Thursday, 26 July 2018

4 Feminist Photographers You Need To Know About

I've always been drawn to photography that represented women in a powerful and strong way, rather than being photographed for the male gaze, for someone to look at them like a piece of meat rather than a human being.
These photographers represent the new wave of feminist photography, proving that it doesn't all have to fall under the same aesthetic.

Maisie Cousins

If I could describe Maisie's photography style in 3 words it would be honest, natural... and a little grotesque - and I mean that in the best way possible. Her work consists of naked female bodies, and still life of flowers and food, which is drawn together through her concept of femininity. Her use of cropping and close ups along with bright colours usually associated with femininity make a really interesting contrast with the mood conveyed by her imagery. It's raw and real, and doesn't try and distort the female body into looking 'pretty' or 'delicate'. I love that by using natural materials, she makes a link between women and nature, and represents the natural female body without any shame. There's a sense of power in her photography, like the women are taking control of their bodies - they are not put there for the male gaze.


Ashley Armitage

Ashley is one of the first fashion photographers who really caught my eye. She is a 23 year old feminist photographer and her instagram account, @ladyist, showcases her work in which she photographs the reality of being a female. She doesn't filter femininity, which I find so refreshing in a world where all girls are made to feel ashamed of their body and the hair that grows on it. Ashley uses photography as a medium to diminish these social constructs, in the most visually pleasing way possible. Drawing mainly from personal experience, Ashley documents the journey from girlhood to womanhood, from tampons to pubic hair. Her bubblegum aesthetic mixed with real women and girls is the essence of her work, as she aims to promote body positivity. What I find most interesting about her photos is that she only really takes pictures of her friends, adding to the authenticity and intimacy of her pictures. Although relatively new on the block, she has an impressive track record, having already worked with companies such as Nordstrom, Chanel, Refinery 29, Dazed and so on.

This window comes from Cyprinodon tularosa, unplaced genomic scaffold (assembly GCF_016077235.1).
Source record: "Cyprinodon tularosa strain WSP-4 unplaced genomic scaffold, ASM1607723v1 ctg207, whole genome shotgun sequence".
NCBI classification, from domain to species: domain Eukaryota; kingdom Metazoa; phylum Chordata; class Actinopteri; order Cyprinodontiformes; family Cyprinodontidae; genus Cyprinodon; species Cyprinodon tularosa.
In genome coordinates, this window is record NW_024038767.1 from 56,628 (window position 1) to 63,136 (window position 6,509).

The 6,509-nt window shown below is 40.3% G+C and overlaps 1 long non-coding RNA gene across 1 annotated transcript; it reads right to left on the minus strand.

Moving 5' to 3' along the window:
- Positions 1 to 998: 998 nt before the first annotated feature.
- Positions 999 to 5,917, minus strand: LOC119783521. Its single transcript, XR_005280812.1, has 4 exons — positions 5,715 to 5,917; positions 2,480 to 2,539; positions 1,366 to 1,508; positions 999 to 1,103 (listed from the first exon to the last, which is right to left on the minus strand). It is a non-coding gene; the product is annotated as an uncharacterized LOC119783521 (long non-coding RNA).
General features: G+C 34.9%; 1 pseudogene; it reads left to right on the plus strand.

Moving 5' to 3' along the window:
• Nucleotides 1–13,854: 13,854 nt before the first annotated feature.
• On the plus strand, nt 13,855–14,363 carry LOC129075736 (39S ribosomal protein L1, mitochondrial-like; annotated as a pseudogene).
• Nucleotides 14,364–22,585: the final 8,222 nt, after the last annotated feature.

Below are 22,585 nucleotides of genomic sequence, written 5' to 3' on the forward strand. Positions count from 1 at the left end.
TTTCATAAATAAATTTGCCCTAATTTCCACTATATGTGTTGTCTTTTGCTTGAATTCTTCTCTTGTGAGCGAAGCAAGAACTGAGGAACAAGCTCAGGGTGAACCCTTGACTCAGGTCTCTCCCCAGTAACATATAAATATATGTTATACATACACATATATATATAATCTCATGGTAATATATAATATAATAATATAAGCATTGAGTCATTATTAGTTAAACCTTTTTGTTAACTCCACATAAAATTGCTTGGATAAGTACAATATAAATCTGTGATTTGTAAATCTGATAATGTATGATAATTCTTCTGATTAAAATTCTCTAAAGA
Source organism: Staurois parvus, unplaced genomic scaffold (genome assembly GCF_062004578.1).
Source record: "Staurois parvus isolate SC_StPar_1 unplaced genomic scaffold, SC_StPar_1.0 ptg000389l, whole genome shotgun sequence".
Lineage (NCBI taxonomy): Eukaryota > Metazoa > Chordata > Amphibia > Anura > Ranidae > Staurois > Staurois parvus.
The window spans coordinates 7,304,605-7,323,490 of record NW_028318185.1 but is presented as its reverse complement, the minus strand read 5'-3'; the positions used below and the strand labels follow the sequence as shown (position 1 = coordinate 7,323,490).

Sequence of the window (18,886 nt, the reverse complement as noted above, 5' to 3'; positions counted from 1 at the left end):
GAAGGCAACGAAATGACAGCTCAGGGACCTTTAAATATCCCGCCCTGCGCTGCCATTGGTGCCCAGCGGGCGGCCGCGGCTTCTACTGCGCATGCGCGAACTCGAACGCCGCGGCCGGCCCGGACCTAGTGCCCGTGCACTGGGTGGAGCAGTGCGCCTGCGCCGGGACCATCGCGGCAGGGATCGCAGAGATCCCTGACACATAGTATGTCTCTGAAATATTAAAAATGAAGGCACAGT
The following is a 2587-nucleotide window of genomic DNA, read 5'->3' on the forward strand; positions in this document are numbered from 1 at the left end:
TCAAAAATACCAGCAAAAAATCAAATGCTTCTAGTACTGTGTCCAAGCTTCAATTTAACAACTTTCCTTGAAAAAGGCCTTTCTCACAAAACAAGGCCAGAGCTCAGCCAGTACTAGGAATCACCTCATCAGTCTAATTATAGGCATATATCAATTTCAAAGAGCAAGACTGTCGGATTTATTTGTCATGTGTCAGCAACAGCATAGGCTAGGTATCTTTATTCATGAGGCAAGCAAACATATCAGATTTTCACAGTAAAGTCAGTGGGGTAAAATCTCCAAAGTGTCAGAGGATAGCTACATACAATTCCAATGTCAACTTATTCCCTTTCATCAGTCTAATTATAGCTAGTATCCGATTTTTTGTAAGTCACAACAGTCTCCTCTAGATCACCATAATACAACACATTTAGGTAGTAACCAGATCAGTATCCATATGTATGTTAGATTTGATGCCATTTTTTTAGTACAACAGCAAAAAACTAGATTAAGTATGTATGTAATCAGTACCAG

Petra Collins

Capturing youth through pink tinted visuals is probably what Petra’s most known for, but her work showcases so much more than this. Her personal projects capture the female experience and focus on aspects of growing up such as social media, friendships and body image issues. The thing I love about her photographs are that they express the reality of adolescence but in a surreal, hazy aesthetic, making her work the perfect dose of nostalgia we all need in our lives. Her boudoir picture diaries are my favourite, where she photographs the things that go on behind a teenage girl’s bedroom door, highlighting the models faces with neon pink, blue or orange lights. Petra only shoots on film cameras, adding to the vintage vibes of her soft focus, highly saturated pictures. I think what makes her pictures so relatable and appealing is that the models are real girls. Petra embraces their natural appearance rather than blurring out imperfections, and her pictures evoke a sense of embracing and celebrating female sexuality, rather than exploiting it.

Zanele Muholi

As well as being an extremely talented photographer and visual artist, Zanele is an incredible activist who uses her platform to give a voice to the LGBTQIA community in Africa, and captures their experience through her photography. Her photography is beautifully emotive and powerful, and all her subjects look the camera right in the eye, and it appears like they are addressing you directly which I think is something that is really hard to do successfully. She's challenging perceptions and using her creativity to express her reaction towards racism and violence is South Africa. Her visual communication is a mix between documentary and fine art, and shows the diversity and beauty in the community that she is representing. One of my favourite projects that she done was 'Faces and Phases', in which she captured the experience of the black lesbian and transgender community in Africa. I'd never seen anything like it before, and it brought the problem of homophobic crimes in Africa to my attention. I love and appreciate when people use art to speak up and explore issues that they face and that others face on a daily basis. Zanele's photographers are beautifully simple yet speak a thousand words.

Which photographer is your favourite? Let me know!

Much love,

Orlagh xx


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